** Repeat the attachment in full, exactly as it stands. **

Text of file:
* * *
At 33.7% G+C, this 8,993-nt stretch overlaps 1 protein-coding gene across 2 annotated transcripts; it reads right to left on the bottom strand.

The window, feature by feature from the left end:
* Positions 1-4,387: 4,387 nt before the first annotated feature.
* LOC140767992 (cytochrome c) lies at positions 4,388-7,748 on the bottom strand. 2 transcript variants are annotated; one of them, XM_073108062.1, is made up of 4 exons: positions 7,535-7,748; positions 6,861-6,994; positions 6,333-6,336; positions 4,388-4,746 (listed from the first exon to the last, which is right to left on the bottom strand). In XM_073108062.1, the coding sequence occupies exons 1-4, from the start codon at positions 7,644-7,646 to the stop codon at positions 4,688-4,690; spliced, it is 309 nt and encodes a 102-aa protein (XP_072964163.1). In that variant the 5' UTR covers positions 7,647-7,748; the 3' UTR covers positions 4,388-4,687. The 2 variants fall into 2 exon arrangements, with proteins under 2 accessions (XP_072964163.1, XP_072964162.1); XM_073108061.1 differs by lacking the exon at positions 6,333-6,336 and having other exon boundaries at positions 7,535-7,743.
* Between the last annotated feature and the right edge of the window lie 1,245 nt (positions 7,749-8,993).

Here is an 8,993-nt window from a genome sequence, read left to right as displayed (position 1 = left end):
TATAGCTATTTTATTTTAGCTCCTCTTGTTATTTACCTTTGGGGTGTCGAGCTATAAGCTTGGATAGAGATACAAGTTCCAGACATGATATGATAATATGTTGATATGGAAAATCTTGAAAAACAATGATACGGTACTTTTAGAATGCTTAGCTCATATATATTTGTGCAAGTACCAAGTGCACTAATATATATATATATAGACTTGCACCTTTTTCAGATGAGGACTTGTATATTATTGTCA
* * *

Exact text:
At 33.7% G+C, this 8,993-nt stretch overlaps 1 protein-coding gene across 2 annotated transcripts; it reads right to left on the bottom strand.

The window, feature by feature from the left end:
* Positions 1-4,387: 4,387 nt before the first annotated feature.
* LOC140767992 (cytochrome c) lies at positions 4,388-7,748 on the bottom strand. 2 transcript variants are annotated; one of them, XM_073108062.1, is made up of 4 exons: positions 7,535-7,748; positions 6,861-6,994; positions 6,333-6,336; positions 4,388-4,746 (listed from the first exon to the last, which is right to left on the bottom strand). In XM_073108062.1, the coding sequence occupies exons 1-4, from the start codon at positions 7,644-7,646 to the stop codon at positions 4,688-4,690; spliced, it is 309 nt and encodes a 102-aa protein (XP_072964163.1). In that variant the 5' UTR covers positions 7,647-7,748; the 3' UTR covers positions 4,388-4,687. The 2 variants fall into 2 exon arrangements, with proteins under 2 accessions (XP_072964163.1, XP_072964162.1); XM_073108061.1 differs by lacking the exon at positions 6,333-6,336 and having other exon boundaries at positions 7,535-7,743.
* Between the last annotated feature and the right edge of the window lie 1,245 nt (positions 7,749-8,993).

Here is an 8,993-nt window from a genome sequence, read left to right as displayed (position 1 = left end):
TATAGCTATTTTATTTTAGCTCCTCTTGTTATTTACCTTTGGGGTGTCGAGCTATAAGCTTGGATAGAGATACAAGTTCCAGACATGATATGATAATATGTTGATATGGAAAATCTTGAAAAACAATGATACGGTACTTTTAGAATGCTTAGCTCATATATATTTGTGCAAGTACCAAGTGCACTAATATATATATATATAGACTTGCACCTTTTTCAGATGAGGACTTGTATATTATTGTCA